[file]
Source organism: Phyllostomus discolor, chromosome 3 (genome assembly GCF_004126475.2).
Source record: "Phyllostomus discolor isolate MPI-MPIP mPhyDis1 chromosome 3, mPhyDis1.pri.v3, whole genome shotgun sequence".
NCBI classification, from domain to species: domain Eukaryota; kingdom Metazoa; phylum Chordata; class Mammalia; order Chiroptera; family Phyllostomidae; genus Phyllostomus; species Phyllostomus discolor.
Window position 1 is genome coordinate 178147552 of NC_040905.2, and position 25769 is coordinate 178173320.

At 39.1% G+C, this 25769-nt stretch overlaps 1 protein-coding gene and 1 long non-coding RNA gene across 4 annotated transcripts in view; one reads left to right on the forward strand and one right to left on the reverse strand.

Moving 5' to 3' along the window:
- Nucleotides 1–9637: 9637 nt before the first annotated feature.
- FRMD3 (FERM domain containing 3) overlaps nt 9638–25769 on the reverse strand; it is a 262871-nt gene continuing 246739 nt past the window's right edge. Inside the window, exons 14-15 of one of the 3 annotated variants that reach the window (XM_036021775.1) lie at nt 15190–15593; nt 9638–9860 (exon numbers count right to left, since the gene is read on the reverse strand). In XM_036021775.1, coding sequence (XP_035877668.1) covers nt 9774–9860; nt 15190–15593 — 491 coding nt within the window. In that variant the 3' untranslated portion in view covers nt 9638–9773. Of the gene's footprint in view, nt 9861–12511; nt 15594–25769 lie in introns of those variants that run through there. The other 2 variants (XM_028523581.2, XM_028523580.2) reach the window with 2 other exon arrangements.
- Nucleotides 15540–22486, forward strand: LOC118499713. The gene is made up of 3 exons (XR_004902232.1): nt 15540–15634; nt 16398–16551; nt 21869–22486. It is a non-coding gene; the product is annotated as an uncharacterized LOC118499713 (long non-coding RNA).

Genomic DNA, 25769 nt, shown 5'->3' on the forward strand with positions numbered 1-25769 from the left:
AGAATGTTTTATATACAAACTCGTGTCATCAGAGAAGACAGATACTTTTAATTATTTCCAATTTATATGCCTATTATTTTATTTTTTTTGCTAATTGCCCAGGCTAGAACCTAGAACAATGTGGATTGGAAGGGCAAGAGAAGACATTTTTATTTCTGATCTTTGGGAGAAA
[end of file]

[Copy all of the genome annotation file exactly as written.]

Source organism: Phyllostomus discolor, chromosome 3 (genome assembly GCF_004126475.2).
Source record: "Phyllostomus discolor isolate MPI-MPIP mPhyDis1 chromosome 3, mPhyDis1.pri.v3, whole genome shotgun sequence".
NCBI classification, from domain to species: domain Eukaryota; kingdom Metazoa; phylum Chordata; class Mammalia; order Chiroptera; family Phyllostomidae; genus Phyllostomus; species Phyllostomus discolor.
Window position 1 is genome coordinate 178147552 of NC_040905.2, and position 25769 is coordinate 178173320.

At 39.1% G+C, this 25769-nt stretch overlaps 1 protein-coding gene and 1 long non-coding RNA gene across 4 annotated transcripts in view; one reads left to right on the forward strand and one right to left on the reverse strand.

Moving 5' to 3' along the window:
- Nucleotides 1–9637: 9637 nt before the first annotated feature.
- FRMD3 (FERM domain containing 3) overlaps nt 9638–25769 on the reverse strand; it is a 262871-nt gene continuing 246739 nt past the window's right edge. Inside the window, exons 14-15 of one of the 3 annotated variants that reach the window (XM_036021775.1) lie at nt 15190–15593; nt 9638–9860 (exon numbers count right to left, since the gene is read on the reverse strand). In XM_036021775.1, coding sequence (XP_035877668.1) covers nt 9774–9860; nt 15190–15593 — 491 coding nt within the window. In that variant the 3' untranslated portion in view covers nt 9638–9773. Of the gene's footprint in view, nt 9861–12511; nt 15594–25769 lie in introns of those variants that run through there. The other 2 variants (XM_028523581.2, XM_028523580.2) reach the window with 2 other exon arrangements.
- Nucleotides 15540–22486, forward strand: LOC118499713. The gene is made up of 3 exons (XR_004902232.1): nt 15540–15634; nt 16398–16551; nt 21869–22486. It is a non-coding gene; the product is annotated as an uncharacterized LOC118499713 (long non-coding RNA).

Genomic DNA, 25769 nt, shown 5'->3' on the forward strand with positions numbered 1-25769 from the left:
AGAATGTTTTATATACAAACTCGTGTCATCAGAGAAGACAGATACTTTTAATTATTTCCAATTTATATGCCTATTATTTTATTTTTTTTGCTAATTGCCCAGGCTAGAACCTAGAACAATGTGGATTGGAAGGGCAAGAGAAGACATTTTTATTTCTGATCTTTGGGAGAAA